Assign priority to commands executed from the terminal

Have you ever dreamed of running a command from terminal, limiting the amount of allocated resources to that command?

Well, the solution presented here can help you to continue working normally even moments after executing jobs that are usually "too heavy" for you. hardware and that they generally "hang" the system.

Processor (CPU)

The nice command allows modifying the priority of a process over the rest within the system.

The Linux kernel is in charge of planning and allocating CPU time to each of the processes that run on the system. The available priority assignment range is -20 to 20, with -20 being the highest priority and 20 being the lowest.

Thanks to nice we can ensure that in times of high CPU usage the appropriate processes receive the highest% of it.

The syntax for the nice command is as follows:

nice -n COMMAND

So, if we wanted to run a process with priority 10 we would do the following:

nice -n10 / usr / bin / convert file.gif file.jpg

Hard drive

Similar to nice is ionice, with the difference that the latter limits access to the hard drive.

An example of its use would be the following:

ionice -c2 -n7 / usr / bin / convert file.gif file.jpg

-c2 is "best effort", and -n7 is the lowest priority within "best effort". In this way, this command will have a lower priority within the I / O (input / output) queue than the rest of the running tasks.

ionice -c3 / usr / bin / convert file.gif file.jpg

-c3 (no need to clarify a priority level) means "inactive only". Jobs with -c3 assigned to them will only run when the disk is idle, which means that the activity will have no impact on the execution of the rest of the tasks, but will take much longer to execute itself.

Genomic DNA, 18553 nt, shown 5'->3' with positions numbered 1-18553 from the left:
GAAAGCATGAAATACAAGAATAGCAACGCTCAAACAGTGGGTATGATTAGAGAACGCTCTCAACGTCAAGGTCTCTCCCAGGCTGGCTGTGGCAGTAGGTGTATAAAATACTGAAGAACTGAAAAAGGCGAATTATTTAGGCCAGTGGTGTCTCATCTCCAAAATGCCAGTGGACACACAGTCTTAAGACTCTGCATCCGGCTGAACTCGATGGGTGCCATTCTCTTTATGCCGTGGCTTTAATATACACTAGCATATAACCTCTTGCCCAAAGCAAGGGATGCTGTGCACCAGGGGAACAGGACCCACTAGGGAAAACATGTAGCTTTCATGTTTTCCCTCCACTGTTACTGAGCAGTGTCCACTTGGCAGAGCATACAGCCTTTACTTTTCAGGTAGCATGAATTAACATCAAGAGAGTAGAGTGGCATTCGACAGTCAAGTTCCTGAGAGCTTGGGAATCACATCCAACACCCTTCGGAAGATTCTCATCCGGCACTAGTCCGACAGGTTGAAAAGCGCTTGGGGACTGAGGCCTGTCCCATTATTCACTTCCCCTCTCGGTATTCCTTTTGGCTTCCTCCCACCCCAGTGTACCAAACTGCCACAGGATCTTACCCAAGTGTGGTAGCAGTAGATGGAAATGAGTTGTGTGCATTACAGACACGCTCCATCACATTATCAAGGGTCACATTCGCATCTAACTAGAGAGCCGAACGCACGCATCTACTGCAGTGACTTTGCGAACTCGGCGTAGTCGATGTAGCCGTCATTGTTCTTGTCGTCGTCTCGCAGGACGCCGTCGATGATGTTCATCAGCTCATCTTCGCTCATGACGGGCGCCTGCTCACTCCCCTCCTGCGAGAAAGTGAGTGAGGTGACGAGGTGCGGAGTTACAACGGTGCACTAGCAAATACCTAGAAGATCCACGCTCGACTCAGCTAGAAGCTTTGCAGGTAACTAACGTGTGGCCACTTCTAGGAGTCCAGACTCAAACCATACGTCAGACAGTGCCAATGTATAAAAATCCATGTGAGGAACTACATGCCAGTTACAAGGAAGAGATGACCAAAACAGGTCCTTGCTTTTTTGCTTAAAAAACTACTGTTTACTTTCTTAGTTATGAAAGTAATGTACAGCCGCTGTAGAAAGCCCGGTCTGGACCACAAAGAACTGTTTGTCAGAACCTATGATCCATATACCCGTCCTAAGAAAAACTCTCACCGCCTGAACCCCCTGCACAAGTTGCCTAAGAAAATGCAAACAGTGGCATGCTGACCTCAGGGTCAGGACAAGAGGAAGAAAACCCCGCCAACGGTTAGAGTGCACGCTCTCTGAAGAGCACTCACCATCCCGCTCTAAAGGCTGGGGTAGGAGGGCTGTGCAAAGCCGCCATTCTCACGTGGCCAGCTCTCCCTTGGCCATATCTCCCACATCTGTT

The content of the article adheres to our principles of editorial ethics. To report an error click here!.

3 comments, leave yours

Leave a Comment

Your email address will not be published. Required fields are marked with *



  1. Responsible for the data: Miguel Ángel Gatón
  2. Purpose of the data: Control SPAM, comment management.
  3. Legitimation: Your consent
  4. Communication of the data: The data will not be communicated to third parties except by legal obligation.
  5. Data storage: Database hosted by Occentus Networks (EU)
  6. Rights: At any time you can limit, recover and delete your information.

  1.   Daniel pedroza said

    I need to mention the renice command, which is used to modify the priority of the processes already running

  2.   Let's use Linux said

    Interesting! Thanks for the contribution!
    Cheers! Paul.

  3.   vinsuk said

    And how is that done in win? d8-B